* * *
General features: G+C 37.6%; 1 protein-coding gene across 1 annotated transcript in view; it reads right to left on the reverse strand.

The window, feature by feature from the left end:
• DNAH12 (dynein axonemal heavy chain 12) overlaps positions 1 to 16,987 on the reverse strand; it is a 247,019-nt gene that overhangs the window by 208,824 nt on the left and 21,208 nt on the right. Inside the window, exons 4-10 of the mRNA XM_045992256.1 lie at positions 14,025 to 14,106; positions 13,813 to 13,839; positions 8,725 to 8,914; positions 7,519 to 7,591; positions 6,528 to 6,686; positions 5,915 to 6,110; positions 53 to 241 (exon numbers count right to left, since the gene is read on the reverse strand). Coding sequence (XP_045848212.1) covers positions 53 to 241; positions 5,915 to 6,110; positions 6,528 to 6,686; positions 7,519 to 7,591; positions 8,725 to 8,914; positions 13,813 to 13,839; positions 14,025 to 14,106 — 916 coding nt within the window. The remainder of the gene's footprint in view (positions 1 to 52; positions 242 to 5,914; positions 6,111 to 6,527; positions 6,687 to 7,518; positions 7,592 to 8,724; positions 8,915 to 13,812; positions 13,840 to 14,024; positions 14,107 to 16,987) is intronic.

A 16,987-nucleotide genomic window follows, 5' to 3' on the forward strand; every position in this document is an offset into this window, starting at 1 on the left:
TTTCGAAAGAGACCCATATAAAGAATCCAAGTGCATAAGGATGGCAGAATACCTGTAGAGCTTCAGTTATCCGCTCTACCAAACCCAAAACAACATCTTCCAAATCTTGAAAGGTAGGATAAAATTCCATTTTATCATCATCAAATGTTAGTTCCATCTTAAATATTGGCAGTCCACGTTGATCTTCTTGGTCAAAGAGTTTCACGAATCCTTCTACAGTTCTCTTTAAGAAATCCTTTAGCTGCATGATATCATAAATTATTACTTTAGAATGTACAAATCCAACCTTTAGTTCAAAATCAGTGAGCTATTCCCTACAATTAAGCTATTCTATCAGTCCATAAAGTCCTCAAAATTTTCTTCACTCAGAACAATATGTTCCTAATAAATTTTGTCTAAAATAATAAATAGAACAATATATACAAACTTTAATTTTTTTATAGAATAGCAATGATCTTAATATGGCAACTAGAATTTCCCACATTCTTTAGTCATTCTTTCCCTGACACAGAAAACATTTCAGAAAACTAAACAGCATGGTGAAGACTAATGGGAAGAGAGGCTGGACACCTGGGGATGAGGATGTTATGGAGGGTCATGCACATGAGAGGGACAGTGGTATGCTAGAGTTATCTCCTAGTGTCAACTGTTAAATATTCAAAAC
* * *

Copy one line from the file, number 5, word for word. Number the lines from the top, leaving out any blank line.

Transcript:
TTTCGAAAGAGACCCATATAAAGAATCCAAGTGCATAAGGATGGCAGAATACCTGTAGAGCTTCAGTTATCCGCTCTACCAAACCCAAAACAACATCTTCCAAATCTTGAAAGGTAGGATAAAATTCCATTTTATCATCATCAAATGTTAGTTCCATCTTAAATATTGGCAGTCCACGTTGATCTTCTTGGTCAAAGAGTTTCACGAATCCTTCTACAGTTCTCTTTAAGAAATCCTTTAGCTGCATGATATCATAAATTATTACTTTAGAATGTACAAATCCAACCTTTAGTTCAAAATCAGTGAGCTATTCCCTACAATTAAGCTATTCTATCAGTCCATAAAGTCCTCAAAATTTTCTTCACTCAGAACAATATGTTCCTAATAAATTTTGTCTAAAATAATAAATAGAACAATATATACAAACTTTAATTTTTTTATAGAATAGCAATGATCTTAATATGGCAACTAGAATTTCCCACATTCTTTAGTCATTCTTTCCCTGACACAGAAAACATTTCAGAAAACTAAACAGCATGGTGAAGACTAATGGGAAGAGAGGCTGGACACCTGGGGATGAGGATGTTATGGAGGGTCATGCACATGAGAGGGACAGTGGTATGCTAGAGTTATCTCCTAGTGTCAACTGTTAAATATTCAAAAC